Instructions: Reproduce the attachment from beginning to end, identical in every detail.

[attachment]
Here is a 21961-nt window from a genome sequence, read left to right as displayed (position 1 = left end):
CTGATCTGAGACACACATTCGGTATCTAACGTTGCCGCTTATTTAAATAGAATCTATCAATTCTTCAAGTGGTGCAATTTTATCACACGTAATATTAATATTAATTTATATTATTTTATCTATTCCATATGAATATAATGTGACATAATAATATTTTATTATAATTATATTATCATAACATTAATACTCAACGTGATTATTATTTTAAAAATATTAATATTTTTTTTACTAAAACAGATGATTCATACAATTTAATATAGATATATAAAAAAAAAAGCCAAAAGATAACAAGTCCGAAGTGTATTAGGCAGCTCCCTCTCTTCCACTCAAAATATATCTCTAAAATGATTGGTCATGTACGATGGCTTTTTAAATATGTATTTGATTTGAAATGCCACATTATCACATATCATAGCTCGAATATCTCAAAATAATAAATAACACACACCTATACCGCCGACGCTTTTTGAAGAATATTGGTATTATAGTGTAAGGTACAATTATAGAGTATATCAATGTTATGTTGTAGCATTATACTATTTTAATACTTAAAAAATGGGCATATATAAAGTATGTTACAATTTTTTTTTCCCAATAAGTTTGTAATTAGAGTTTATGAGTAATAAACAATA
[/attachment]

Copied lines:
Here is a 21961-nt window from a genome sequence, read left to right as displayed (position 1 = left end):
CTGATCTGAGACACACATTCGGTATCTAACGTTGCCGCTTATTTAAATAGAATCTATCAATTCTTCAAGTGGTGCAATTTTATCACACGTAATATTAATATTAATTTATATTATTTTATCTATTCCATATGAATATAATGTGACATAATAATATTTTATTATAATTATATTATCATAACATTAATACTCAACGTGATTATTATTTTAAAAATATTAATATTTTTTTTACTAAAACAGATGATTCATACAATTTAATATAGATATATAAAAAAAAAAGCCAAAAGATAACAAGTCCGAAGTGTATTAGGCAGCTCCCTCTCTTCCACTCAAAATATATCTCTAAAATGATTGGTCATGTACGATGGCTTTTTAAATATGTATTTGATTTGAAATGCCACATTATCACATATCATAGCTCGAATATCTCAAAATAATAAATAACACACACCTATACCGCCGACGCTTTTTGAAGAATATTGGTATTATAGTGTAAGGTACAATTATAGAGTATATCAATGTTATGTTGTAGCATTATACTATTTTAATACTTAAAAAATGGGCATATATAAAGTATGTTACAATTTTTTTTTCCCAATAAGTTTGTAATTAGAGTTTATGAGTAATAAACAATA